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Very Strange Approach To SAN Today...  
User currently offlineRadelow From United States of America, joined Jul 2004, 426 posts, RR: 3
Posted (8 years 3 months 1 week 3 days 2 hours ago) and read 5789 times:

I was in Golden Hills which is a community just east of SAN. A Continental 757 flew over on an obvious descent but prior to touchdown veered right and commenced a large circle flying over Bankers Hill, Hillcrest, North Park before circling all the way around and continuing it's descent. I have NEVER seen this happened before. Is it typical for a flight to perform a missed approach BEFORE the runway? FYI Golden hills is maybe 3-5 miles from the runway.

12 replies: All unread, jump to last
 
User currently offlineMtnWest1979 From United States of America, joined Nov 2005, 2458 posts, RR: 1
Reply 1, posted (8 years 3 months 1 week 3 days ago) and read 5713 times:

Maybe to add spacing between it and a prior aircraft that was landing. And maybe since there was not much traffic behind the CO, they just circled there. Don't know, but it is a possibility I guess.


"If it ain't broke, don't fix it!"
User currently offlineJAAlbert From United States of America, joined Jan 2006, 1600 posts, RR: 1
Reply 2, posted (8 years 3 months 1 week 2 days 23 hours ago) and read 5613 times:

I live in North Park area of San Diego. Every once in awhile I have notice a plane make this manuever. It is a special sight to see a passenger plane fly so low over my neighborhood. When I used to follow the ATC recordings on my radio, I would hear the controllers tell a plane to do an "S" curve or a circle to put distance between the plane on approach and one still on the runway.

User currently offlineEWRCabincrew From United States of America, joined May 2006, 5523 posts, RR: 56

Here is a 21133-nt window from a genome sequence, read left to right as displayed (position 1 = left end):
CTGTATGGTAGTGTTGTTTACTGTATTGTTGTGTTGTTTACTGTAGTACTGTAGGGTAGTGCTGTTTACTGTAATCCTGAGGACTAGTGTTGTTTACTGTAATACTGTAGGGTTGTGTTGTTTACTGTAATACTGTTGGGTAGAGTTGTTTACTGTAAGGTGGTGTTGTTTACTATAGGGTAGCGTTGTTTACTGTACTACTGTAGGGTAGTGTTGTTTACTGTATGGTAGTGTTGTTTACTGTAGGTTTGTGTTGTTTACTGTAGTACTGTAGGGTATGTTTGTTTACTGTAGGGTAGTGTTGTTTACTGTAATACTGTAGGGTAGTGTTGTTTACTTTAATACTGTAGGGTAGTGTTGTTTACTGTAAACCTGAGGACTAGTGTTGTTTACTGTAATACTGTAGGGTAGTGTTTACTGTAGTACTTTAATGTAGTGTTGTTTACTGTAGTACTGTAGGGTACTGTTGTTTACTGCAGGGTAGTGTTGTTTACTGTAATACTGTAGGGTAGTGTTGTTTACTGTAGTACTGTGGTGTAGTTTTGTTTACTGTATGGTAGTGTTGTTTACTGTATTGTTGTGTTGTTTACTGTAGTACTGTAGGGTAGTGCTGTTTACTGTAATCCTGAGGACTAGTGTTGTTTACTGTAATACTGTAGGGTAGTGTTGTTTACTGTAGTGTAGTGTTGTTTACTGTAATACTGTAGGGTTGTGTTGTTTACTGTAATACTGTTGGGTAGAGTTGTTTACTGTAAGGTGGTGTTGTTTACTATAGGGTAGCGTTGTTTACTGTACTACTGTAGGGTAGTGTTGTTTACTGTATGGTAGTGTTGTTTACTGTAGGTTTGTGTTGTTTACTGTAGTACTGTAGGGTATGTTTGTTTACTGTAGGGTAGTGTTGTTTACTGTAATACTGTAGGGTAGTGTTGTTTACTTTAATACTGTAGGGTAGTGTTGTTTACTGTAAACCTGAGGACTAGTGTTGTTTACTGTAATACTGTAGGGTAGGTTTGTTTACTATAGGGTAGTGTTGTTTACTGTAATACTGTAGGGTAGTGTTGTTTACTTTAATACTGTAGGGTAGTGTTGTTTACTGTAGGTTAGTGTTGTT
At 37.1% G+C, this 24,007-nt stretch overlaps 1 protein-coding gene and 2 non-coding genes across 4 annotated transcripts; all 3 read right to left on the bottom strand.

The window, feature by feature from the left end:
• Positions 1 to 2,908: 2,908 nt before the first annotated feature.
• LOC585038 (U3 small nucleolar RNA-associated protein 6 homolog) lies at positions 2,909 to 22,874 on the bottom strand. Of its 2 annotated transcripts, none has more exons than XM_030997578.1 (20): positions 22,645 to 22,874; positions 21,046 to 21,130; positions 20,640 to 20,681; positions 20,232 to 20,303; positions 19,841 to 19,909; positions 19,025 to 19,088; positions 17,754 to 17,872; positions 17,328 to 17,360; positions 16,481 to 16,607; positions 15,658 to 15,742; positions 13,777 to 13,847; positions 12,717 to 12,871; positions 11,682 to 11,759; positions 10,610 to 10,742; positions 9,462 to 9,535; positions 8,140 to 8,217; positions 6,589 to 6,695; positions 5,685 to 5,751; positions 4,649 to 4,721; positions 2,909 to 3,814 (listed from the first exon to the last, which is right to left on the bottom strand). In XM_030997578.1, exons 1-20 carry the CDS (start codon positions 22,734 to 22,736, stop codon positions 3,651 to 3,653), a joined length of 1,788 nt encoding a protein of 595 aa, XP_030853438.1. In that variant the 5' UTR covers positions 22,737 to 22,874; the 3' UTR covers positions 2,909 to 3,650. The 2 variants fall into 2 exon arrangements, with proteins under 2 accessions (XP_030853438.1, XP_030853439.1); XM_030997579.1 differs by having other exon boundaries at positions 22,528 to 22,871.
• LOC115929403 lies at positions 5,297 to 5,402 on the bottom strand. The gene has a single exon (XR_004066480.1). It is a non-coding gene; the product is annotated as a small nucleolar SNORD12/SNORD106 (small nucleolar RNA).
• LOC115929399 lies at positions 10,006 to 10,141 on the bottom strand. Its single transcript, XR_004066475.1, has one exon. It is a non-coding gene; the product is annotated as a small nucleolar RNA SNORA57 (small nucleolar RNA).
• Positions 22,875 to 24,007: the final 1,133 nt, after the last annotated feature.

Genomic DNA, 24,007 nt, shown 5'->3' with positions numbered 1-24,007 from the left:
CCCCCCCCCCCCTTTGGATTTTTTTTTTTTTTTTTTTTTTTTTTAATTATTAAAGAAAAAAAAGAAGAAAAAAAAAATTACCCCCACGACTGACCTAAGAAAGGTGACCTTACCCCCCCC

Reply 3, posted (8 years 3 months 1 week 2 days 22 hours ago) and read 5588 times:

Is the Laurel Street parking structure still there? It was always a great place to watch planes land.


You can't cure stupid
User currently offlineOPNLguy From , joined Dec 1969, posts, RR:
Reply 4, posted (8 years 3 months 1 week 2 days 22 hours ago) and read 5533 times:

Sounds like either a 360 turn for spacing on the aircraft ahead, or for additional time/distance to descend (when an S-turn alone won't do)....

User currently offlinePanAm747 From United States of America, joined Feb 2004, 4242 posts, RR: 8
Reply 5, posted (8 years 3 months 1 week 2 days 21 hours ago) and read 5482 times:

So THAT'S what I heard this morning!! Good Lord, I thought I was being dive-bombed...I would have run out of the house, but I had just gotten out of the shower! I was almost afraid it was going to hit the house, and that I needed to hit the floor!  duck 


Pan Am:The World's Most Experienced Airline - P(oor) S(ailor's) A(irline): San Diego's Hometown Airline-Catch Our Smile!
User currently offlineTootallsd From United States of America, joined Apr 2006, 559 posts, RR: 0
Reply 6, posted (8 years 3 months 1 week 2 days 21 hours ago) and read 5437 times:
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EWR: The Laurel Street parking structures remain.

I live where I can basically watch planes finish their approach and follow them all the way to runway. Residents in my building are so used to this that we can tell the sound of a missed approach with our backs turned watching television.

The go-round described by the author of this thread is unusual. I do see it happen with prop commuter planes relatively often but not usually with jets. Usually they return to a decent altitude and stay on the runway center line until they are out over or near the Pacific and then rejoin the line back over Kearny Mesa. But there are exceptions. I've seen them follow the departure track along the Mexican border and then come back up from the south. Clearly it depends on what is in the queue.